The approximate location of the Ronnei-Raum House is indicated in red on this map of Fall City before 1900 from “Fall City in The Valley of The Moon” (1972).

The Ronnei-Raum House has been a single-family residence since it was built in 1904. It was home to the caretaker of Fall City Masonic Lodge #66 for decades and was most recently used by the Masons as a rental.  About Rachel and Britton’s plans for use, Britton said, “The goals that we have for the house don’t include selling it. In a sense this is a professional undertaking, one that will allow me to continue to work locally and further invest in this community.”

The Ronnei-Raum house and neighboring Masonic Lodge #66, 2019.

As part of the terms of the sale, Historic Seattle will hold a preservation easement on the property indefinitely. An easement is a tool used to protect a historic resource requiring that current and future owners maintain their property in a way that reflects its historic significance. “We are willing to make the commitment to the [easement] ‘obligation’ because it fits into family plans of being rooted here. Also, the guidelines align perfectly with my own set of values so that I’m actually coming to the same conclusions about how to approach this project,” said Britton.

About being a preservationist, Britton said, “To me, preservation is about meaning. I’m interested in sustainability — as it relates to energy, food, and materials, but also in how we value resources, where things are guarded and turned over and over again, really cherished. I think it is through cherishing, through our acts of caring for the place we live, that we create meaning. I think we need meaning, communities need meaning, as much as we need electricity. I look forward to taking the Ronnei-Raum House apart from the inside out and honoring it. I like to be involved with handling and appreciating the materials and the story. That’s my sense of being a preservationist.”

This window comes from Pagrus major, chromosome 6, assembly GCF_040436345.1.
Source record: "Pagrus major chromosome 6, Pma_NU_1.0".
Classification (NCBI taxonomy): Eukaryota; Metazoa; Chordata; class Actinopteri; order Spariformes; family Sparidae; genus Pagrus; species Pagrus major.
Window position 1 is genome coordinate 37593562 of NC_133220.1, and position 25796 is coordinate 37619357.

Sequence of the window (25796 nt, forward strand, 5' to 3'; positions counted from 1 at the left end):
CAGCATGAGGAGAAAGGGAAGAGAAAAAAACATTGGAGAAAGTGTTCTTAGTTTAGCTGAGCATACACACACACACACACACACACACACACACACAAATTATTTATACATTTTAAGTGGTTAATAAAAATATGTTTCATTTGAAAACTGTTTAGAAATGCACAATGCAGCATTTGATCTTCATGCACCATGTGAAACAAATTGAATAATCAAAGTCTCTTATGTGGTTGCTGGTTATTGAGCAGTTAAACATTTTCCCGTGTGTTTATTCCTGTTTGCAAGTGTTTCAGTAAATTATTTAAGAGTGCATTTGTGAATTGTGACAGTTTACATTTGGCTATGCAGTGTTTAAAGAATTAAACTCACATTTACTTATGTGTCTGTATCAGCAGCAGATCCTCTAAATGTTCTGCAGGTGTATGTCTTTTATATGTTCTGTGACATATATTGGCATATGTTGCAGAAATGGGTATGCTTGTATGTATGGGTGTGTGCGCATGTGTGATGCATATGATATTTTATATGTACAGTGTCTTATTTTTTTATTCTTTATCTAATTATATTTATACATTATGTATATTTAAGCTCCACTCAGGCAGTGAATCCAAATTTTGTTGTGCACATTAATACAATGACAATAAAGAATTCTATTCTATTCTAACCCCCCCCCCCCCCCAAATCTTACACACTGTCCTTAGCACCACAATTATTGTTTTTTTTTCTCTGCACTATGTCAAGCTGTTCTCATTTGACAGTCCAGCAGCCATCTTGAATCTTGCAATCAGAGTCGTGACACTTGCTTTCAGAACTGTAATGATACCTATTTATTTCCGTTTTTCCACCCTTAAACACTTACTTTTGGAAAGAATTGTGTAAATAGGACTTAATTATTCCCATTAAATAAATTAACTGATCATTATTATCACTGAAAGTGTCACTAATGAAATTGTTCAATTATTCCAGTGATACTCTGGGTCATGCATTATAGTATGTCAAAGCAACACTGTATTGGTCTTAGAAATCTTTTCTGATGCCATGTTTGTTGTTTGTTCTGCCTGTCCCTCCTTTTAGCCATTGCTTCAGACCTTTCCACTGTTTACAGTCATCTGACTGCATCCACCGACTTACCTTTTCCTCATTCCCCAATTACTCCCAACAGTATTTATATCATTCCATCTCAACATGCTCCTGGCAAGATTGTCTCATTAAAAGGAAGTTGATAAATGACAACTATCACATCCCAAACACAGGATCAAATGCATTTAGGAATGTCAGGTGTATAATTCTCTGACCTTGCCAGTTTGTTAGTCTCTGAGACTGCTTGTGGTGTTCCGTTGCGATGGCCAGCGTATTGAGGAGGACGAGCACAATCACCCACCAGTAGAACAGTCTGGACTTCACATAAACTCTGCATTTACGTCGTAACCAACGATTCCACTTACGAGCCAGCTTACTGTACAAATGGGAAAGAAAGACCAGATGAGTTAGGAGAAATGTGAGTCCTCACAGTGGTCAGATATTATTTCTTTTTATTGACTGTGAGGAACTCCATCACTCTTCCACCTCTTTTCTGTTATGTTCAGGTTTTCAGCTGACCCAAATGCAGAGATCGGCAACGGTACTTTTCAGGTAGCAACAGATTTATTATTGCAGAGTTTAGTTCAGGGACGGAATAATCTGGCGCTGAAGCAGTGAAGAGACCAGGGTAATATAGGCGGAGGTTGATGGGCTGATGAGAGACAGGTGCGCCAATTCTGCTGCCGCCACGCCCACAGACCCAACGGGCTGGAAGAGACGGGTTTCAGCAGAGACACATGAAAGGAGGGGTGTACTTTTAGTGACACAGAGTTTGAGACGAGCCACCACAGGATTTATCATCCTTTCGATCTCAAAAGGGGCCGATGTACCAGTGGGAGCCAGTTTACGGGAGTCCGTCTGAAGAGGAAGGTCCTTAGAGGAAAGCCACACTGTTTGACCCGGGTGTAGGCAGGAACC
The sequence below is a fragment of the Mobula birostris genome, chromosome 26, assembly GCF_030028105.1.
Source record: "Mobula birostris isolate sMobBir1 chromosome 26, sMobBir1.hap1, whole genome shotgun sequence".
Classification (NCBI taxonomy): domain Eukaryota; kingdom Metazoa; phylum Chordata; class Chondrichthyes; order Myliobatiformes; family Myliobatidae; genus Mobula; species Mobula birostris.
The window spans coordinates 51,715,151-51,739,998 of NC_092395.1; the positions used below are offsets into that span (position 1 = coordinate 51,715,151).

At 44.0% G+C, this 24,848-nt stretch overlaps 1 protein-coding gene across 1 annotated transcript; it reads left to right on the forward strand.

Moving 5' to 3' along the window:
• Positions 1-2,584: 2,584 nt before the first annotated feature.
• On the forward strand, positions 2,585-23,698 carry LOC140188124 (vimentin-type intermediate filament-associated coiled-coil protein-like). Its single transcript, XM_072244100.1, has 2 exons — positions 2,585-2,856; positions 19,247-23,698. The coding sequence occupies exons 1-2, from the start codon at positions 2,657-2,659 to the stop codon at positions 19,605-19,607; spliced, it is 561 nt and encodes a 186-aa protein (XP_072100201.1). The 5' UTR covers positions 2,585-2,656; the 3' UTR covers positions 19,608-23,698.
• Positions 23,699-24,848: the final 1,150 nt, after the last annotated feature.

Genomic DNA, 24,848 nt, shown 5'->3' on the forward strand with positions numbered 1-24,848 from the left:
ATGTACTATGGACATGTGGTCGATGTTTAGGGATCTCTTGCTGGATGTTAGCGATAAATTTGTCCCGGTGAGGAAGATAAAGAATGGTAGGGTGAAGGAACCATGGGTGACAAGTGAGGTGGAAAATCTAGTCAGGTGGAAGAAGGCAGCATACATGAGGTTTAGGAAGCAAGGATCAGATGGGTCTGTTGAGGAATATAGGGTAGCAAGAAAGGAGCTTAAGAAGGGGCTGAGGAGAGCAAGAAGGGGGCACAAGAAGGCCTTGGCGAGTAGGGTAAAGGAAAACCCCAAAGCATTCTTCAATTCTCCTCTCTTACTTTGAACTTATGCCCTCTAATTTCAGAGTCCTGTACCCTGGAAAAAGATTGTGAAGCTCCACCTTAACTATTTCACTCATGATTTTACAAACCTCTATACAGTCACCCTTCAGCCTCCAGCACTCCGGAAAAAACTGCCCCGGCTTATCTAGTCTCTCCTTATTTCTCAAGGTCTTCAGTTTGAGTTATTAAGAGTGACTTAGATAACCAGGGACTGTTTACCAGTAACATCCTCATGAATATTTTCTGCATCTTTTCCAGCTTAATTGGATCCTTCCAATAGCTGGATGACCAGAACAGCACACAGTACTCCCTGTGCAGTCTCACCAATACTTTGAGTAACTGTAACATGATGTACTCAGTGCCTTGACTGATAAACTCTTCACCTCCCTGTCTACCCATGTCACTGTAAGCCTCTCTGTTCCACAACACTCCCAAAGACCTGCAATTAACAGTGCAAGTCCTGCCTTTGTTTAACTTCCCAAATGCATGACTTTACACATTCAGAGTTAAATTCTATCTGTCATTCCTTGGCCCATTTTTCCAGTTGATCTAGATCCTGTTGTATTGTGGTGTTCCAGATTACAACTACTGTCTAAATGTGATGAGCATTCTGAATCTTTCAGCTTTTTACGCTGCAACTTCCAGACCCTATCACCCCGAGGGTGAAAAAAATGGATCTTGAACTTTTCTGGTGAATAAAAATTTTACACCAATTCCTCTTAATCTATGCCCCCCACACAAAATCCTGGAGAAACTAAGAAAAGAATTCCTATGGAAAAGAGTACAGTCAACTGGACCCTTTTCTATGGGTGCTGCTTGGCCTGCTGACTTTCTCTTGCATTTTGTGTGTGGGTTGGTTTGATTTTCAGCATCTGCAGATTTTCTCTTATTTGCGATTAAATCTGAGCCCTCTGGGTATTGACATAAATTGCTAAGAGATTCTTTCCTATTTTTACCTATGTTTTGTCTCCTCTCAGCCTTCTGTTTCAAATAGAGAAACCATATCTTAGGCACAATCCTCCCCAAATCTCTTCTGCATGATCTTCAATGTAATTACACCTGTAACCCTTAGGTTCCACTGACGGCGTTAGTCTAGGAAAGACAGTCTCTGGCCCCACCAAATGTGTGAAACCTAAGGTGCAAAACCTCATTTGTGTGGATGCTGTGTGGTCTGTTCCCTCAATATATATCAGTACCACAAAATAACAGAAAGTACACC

For an example of his place-making creativity and sensitivity towards our tangible material history, check out this video about Britton’s intriguing thesis project. As the description reads, “WSECU collaborated with landscape designer and University of Washington student Britton Shepard to build community by bringing a vacant lot to life in Seattle’s University District where the credit union’s future building will be built. Part art, part garden, part archeological dig, see how he transformed the forgettable into something special in the middle of a bustling city.”

 

Building Dialogue

About the program:

BUILDING DIALOGUE is Historic Seattle’s monthly reading and discussion group. Engage in facilitated conversation about books on preservation and the built environment with others who share an interest — and perhaps some expertise — in the subject.

Our first book is The Death and Life of Great American Cities by Jane Jacobs. We plan to read the book in segments and will hold a virtual (via Zoom) facilitated discussion about each assigned section once a month, for five months. Drop in for one or join us for all – a commitment to participate in every discussion is not required to take part.

Discussion Date Discussion Time Assigned Reading Scope of Assignment
August 19 

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12-1 PM Introduction & Part One: The Peculiar Nature of Cities Chapters
1-6
September 16

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12-1 PM Part Two: The Conditions for City Diversity Chapters
7-12
October 21

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12-1 PM Part Three: Forces of Decline and Regeneration Chapters
13-16
November 18

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12-1 PM Part Four: Different Tactics Chapters
17-22

About the book: